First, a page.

Delta Survey

A British Academy Research Project

Information on the archaeological sites of the Delta is presented here in the form web-pages containing an alphabetical listing of sites. Where a substantial amount of information is available, or photographs of the site exist, links are provided to supplementary pages. The site-names in most cases are those of the Survey of Egypt maps. The material is offered as a source of reference and a tool for the planning of new projects.  The letters 'T' and 'K' in the lists stand for 'Tell' and 'Kom' respectively, Arabic words for 'mound', describing the usual appearance of archaeological sites in the region.

We would recommend viewing this area of the website on a desktop computer. 

You may also be interested to visit the separate Western Delta Regional Survey on Durham University's website here: 


Satellite images showing changes at the mound between 2009 and 2016. (Google Earth)

Perhaps the same as Hogarth's K Abdul Ghadi, in his unpublished report of 1895 to the EEF (although Ghadi is more likely to be K Abu el-Ida, 403). On the ESA 1996 map this location appears as the village of Tell el-Judud (with no indication of any surviving mound), perhaps through erroneous reading of terminal Arabic r as d. Visited by Penny Wilson in 2004, who reported as follows:

This was once an extensive area but now consists of some low sandy mounds covered in scrub and a larger flat area with scrub and bushes. Most of the site is now being used a municipal rubbish dump, having once also been a gravel extraction and processing area. The highest mound is only about 2-3m above the level of the road and surrounding land and the whole area is very sandy. The flat area to the south and east is very extensive but it is not clear if this was always part of the site here, or whether it is natural terrain at the desert edge which has not yet become farmland. There was Ptolemaic and Roman pottery on the tell and perhaps some other earlier material. The team also noted a stirrup ring made of bronze and a bronze three-flanged arrowhead. This may be a strategic location for a small military establishment and would be worth further investigation, before the rubbish dump takes over entirely. Egyptian excavations were conducted at the site in 1984. The views opposite and below show the low, undulating mounds of the present surface of the site, with abandoned machinery from gravel working, ancient pottery fragments and modern refuse.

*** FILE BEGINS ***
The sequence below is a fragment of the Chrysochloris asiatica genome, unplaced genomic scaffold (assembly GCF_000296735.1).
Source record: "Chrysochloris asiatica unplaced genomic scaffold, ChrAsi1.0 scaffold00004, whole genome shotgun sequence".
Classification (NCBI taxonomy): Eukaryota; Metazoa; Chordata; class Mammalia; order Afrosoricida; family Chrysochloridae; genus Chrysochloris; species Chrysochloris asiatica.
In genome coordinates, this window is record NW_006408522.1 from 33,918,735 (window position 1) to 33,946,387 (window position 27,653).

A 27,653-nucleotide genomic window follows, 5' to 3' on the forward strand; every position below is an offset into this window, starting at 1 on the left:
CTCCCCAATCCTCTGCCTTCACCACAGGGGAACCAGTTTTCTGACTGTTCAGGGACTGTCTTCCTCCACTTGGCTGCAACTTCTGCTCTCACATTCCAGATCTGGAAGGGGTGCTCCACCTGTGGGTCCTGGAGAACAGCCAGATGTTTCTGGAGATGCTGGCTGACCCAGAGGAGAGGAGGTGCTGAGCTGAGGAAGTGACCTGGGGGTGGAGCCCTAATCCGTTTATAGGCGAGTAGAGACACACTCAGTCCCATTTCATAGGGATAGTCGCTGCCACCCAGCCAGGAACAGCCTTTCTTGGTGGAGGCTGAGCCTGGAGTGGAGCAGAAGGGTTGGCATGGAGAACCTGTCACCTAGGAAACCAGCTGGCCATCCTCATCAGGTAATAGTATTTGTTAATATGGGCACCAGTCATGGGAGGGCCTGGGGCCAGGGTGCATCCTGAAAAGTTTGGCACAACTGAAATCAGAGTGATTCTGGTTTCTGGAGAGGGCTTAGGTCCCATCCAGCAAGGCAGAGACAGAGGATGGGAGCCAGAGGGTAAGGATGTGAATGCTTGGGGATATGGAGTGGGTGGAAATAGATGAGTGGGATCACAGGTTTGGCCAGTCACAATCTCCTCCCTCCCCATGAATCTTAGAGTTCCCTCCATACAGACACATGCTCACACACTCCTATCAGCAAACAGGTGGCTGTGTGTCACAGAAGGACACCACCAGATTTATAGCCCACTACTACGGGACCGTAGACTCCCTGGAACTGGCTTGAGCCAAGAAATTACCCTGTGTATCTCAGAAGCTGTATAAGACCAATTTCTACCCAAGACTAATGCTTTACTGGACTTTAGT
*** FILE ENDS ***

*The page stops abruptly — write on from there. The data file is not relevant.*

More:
See Wilson, P., The West Delta Regional Survey, Beheira and Kafr el-Sheikh Provinces, 89-90, 328-9, id., 2010, 122-3. 

Photographs from a larger collection taken by Penny Wilson in 2004. (Copies of others are kept at the EES London office).